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Navigating the Emotional Roller Coaster of Grief: The Healing Power of Journaling

. Written by Marleen Filimon

Grief is an intricate part of the human experience, also a vital part of the human experience, and one that touches the lives of individuals from all walks of life. According to a study conducted by the Canadian Hospice Palliative Care Association, it is estimated that approximately 269,000 deaths occur in Canada each year. Understanding grief, the emotional journey it entails, and the healing potential of journaling can be an important part in fostering resilience and promoting the healing process.

The Emotional Roller Coaster of Grief:

Grief is a complex and multifaceted journey, and always involves a roller coaster of emotions. Everyone experiences this roller coaster differently, but the emotions always include anger, sadness, anxiousness, confusion, and sometimes maybe even guilt feelings. It is also not uncommon to experience moments of acceptance and peace.

There are many reasons why someone might be experiencing grief, extending beyond the commonly recognized loss of a loved one.

  1. Death of a Loved One: The most well-known form of grief stems from the loss of a family member, friend, or pet. This type of grief is often referred to as bereavement and involves mourning the physical absence and emotional connection with the deceased.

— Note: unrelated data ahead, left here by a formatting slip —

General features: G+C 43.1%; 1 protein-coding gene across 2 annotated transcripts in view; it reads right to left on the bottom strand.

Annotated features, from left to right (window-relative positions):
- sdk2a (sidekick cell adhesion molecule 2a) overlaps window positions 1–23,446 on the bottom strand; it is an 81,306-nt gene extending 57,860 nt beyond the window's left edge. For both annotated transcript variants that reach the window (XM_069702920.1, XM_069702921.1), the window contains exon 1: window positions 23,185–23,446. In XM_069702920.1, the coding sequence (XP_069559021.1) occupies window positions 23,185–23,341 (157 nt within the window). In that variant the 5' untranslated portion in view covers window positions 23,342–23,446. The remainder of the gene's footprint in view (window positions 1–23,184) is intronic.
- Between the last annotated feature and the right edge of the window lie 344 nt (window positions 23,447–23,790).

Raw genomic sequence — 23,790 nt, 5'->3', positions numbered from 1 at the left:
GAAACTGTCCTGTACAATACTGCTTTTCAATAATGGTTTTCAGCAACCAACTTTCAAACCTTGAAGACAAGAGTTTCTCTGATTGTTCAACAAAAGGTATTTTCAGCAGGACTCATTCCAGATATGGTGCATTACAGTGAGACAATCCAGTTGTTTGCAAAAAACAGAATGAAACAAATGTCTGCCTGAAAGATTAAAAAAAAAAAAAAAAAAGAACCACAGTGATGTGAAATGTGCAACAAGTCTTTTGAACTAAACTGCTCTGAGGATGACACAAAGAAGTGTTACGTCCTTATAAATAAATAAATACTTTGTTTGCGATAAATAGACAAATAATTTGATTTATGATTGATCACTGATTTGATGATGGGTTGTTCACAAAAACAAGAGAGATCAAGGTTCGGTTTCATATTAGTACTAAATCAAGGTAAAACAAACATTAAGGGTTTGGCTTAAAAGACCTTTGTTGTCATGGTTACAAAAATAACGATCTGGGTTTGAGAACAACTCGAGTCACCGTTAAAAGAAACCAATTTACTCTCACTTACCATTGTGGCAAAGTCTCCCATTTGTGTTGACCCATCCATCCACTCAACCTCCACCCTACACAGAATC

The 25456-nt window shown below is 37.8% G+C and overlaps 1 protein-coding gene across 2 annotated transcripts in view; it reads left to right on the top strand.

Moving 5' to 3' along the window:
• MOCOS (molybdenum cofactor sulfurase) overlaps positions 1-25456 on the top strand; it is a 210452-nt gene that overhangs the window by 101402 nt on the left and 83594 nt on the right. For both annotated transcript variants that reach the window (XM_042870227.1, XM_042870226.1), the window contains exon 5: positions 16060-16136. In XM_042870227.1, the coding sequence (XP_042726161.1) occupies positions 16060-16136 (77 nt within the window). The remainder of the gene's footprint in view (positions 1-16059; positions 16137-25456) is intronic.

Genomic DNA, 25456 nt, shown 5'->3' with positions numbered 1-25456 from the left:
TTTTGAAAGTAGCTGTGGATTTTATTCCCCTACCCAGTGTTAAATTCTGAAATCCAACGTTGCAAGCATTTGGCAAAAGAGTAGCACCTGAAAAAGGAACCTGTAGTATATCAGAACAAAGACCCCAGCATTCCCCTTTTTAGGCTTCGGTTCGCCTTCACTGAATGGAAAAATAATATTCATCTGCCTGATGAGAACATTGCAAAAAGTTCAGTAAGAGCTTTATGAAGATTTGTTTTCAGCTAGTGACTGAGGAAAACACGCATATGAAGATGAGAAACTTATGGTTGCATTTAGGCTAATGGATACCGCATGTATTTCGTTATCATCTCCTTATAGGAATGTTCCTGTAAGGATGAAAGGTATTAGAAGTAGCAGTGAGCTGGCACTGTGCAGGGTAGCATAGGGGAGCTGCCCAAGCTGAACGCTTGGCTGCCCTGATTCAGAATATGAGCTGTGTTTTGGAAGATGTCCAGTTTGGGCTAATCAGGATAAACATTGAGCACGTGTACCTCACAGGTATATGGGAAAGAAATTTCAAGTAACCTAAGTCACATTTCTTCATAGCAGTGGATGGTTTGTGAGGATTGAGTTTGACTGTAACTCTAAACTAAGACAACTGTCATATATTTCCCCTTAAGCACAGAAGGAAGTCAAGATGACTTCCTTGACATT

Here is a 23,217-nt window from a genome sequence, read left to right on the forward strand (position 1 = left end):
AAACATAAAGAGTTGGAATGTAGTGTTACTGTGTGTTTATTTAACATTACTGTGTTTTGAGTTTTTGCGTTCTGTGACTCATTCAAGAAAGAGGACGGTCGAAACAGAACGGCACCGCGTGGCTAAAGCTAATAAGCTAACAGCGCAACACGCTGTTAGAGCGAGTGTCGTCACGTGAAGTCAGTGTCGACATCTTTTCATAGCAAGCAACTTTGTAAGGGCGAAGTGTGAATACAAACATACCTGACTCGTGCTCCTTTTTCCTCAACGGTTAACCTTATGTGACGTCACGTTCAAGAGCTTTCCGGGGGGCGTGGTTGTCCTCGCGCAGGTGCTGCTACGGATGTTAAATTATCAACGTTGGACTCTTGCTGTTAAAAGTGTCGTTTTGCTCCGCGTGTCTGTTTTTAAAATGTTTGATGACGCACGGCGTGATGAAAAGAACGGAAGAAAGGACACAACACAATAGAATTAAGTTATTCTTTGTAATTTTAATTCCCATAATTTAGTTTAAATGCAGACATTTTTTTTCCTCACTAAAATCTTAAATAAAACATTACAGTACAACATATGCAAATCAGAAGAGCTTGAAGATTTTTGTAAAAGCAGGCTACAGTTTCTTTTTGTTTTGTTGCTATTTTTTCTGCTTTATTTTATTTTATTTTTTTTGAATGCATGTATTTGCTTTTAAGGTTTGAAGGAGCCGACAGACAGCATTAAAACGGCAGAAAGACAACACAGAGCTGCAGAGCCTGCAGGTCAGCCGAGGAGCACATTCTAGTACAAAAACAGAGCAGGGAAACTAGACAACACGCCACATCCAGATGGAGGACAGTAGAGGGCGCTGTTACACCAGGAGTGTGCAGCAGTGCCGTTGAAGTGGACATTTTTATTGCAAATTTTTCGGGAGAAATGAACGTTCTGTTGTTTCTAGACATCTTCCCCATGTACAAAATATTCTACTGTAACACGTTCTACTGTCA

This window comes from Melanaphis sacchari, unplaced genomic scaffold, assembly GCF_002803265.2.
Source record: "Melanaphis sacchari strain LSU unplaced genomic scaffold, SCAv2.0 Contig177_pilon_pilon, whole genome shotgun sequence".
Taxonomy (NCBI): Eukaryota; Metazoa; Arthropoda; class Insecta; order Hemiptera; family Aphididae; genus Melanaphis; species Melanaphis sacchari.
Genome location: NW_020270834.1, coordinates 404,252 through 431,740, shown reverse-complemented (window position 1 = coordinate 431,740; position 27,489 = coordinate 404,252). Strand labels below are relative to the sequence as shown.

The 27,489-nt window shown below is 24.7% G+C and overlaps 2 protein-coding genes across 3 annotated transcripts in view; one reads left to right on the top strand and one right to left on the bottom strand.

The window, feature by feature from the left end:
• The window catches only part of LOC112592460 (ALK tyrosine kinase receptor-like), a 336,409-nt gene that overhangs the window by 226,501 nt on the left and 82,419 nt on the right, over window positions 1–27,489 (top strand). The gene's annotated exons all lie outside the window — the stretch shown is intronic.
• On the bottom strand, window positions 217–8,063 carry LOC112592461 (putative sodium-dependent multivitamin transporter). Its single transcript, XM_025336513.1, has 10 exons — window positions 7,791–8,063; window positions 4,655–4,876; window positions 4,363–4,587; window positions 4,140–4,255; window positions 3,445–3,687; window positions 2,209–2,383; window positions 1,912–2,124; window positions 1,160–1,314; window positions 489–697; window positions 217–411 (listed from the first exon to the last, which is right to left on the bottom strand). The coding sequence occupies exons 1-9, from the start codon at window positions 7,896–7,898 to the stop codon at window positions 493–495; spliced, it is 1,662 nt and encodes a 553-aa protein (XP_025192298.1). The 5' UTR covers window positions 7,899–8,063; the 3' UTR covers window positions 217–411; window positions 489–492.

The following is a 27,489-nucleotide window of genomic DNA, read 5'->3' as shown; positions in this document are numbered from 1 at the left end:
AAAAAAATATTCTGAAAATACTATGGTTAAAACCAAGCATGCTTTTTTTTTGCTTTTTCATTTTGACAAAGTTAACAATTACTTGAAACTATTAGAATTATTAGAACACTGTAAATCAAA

2. End of a Relationship: When a romantic relationship ends due to breakup, divorce, or separation, individuals may experience profound grief. The loss of a partner can trigger feelings of sadness, loneliness, and a sense of loss for the future that was envisioned together.
  3. Loss of a Job or Career Change: Losing a job, facing unemployment, or undergoing a significant career transition can evoke feelings of grief. The loss of identity, routine, financial stability, and professional connections can lead to a grieving process.
  4. Miscarriage or Stillbirth: Pregnancy loss can result in intense grief, affecting both individuals and couples. The dreams, hopes, and expectations associated with becoming parents can be shattered, leading to feelings of sadness, emptiness, and longing.